It’s not actually keeping things bad things out, in a sense, so much as it’s keeping things in. PK users fear the most the things that spawn within themselves (Karma Demons and Fiends and the like) so they’re raised thinking that those things originate outside of the barrier. They’re conditioned to fear the “outside” world from a very young age so that subconsciously the two become linked. Because all their uncertainty, fear, and any other dark thoughts are linked to an area past the Holy Barrier, all of that leaked subconscious power is directed towards “outside.” So instead of that power accumulating inside the village or being directed against people or whatever, it all flows outward. And that is why the outside world is so affected and different from the one we know today. That extra power changed the world, especially the animals, resulting over time in so many new and mutated species. Like the Minoshiro, which Shun hypothesizes as having at one time been a sea slug.
You might be asking yourself “Okay, that’s all well and good, but how does this have anything to do with Shun?” This get’s us to the heart of all this conscious/unconscious mind stuff. What’s happening to Shun is that he can no longer control his subconscious. And since he can no longer control his subconscious, his PK has gotten out of control. To go back to our good friend Freud: His ego is no longer able to control his id or his superego 1. What might in other people be a controllable amount of psychic leakage, has in Shun developed into a unstoppable flood. Shun’s powers have grown so uncontrollable and so intense in fact, that not only did he destroy his whole village, but he also was the one who changed all the trees and things surrounding it that we saw with Saki and Satoru last episode, as well as being the one that has so affected the area surrounding the cabin, which was full of mutant animals and wild landscapes. His powers have even affected his poor dog Subaru, who now looks like a dog/snapping turtle hybrid. In short: He has contracted Hashimoto-Applebaum syndrome, better known to use as a Karma Demon.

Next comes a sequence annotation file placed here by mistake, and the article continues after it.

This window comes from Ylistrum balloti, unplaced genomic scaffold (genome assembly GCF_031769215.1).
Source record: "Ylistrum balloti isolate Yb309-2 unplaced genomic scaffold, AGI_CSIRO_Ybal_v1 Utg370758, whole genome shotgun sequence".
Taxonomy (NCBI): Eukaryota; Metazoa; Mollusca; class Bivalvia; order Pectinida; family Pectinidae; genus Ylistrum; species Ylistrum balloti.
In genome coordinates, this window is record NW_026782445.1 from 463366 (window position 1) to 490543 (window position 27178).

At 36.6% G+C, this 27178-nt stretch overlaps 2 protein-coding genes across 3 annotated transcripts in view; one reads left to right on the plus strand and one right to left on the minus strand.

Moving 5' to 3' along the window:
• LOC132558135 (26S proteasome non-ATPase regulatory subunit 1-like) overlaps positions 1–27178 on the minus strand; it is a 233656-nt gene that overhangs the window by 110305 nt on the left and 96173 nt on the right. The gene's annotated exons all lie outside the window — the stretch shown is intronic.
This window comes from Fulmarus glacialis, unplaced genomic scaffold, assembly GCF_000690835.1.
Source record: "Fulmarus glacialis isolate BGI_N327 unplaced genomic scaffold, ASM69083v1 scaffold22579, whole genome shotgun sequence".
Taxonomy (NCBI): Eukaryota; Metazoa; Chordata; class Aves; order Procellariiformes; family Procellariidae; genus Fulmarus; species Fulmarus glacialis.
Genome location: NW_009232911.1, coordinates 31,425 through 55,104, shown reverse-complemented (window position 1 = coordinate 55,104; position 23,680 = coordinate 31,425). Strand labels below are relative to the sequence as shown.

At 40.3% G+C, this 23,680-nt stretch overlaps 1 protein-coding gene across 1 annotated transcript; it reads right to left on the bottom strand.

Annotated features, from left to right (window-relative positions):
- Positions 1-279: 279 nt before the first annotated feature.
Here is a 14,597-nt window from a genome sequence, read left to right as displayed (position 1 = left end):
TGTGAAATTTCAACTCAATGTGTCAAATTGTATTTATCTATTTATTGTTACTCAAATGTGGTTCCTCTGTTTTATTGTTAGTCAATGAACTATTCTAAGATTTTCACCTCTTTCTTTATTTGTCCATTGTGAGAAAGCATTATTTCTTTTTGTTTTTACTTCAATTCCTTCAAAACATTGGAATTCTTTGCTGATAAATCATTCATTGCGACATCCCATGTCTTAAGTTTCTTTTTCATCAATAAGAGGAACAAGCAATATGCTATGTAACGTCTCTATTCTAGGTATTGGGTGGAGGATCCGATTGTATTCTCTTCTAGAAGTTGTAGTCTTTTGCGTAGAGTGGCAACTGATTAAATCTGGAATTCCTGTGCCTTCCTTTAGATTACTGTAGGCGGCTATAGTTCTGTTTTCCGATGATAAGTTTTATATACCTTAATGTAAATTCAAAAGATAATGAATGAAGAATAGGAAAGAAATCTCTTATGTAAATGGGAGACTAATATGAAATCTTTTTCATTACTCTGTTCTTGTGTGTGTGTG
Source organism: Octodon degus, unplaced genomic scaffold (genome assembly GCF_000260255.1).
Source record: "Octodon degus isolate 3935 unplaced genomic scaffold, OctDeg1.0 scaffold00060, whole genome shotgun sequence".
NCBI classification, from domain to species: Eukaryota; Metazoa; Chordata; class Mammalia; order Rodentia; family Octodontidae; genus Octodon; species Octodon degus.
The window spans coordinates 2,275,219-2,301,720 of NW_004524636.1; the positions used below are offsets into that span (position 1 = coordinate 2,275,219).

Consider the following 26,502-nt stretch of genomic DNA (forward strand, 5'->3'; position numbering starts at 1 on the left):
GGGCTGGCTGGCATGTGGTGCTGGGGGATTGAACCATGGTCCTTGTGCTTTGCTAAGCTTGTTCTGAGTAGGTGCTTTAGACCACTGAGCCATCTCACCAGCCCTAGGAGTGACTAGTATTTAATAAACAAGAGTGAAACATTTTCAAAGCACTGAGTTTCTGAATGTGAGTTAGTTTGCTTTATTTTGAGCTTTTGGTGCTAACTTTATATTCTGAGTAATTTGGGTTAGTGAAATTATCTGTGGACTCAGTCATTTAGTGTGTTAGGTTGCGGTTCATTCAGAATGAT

After this lengthy explanation, during which Saki does a bit of crying (I mean, you would too, if the boy you were in love with basically told you that he’d contracted an incurable disease and was going to die), Shun tells her that she needs to leave. The whole time they were having this discussion, he’d been focusing his powers on keeping a bunch of (what look like) marbles spinning in the air so that he wouldn’t harm her with his powers as well. But now that he’s reaching the end of his rope, he can no longer control himself, and doesn’t want to see her die by his hand like his parents. It’s a terrifying thought; not being able to control your body or your mind, hurting those around you, unable to even kill yourself, as Shun tells Saki he tried to by swallowing a variety of poison pills left to him by the elders when they took him into the woods.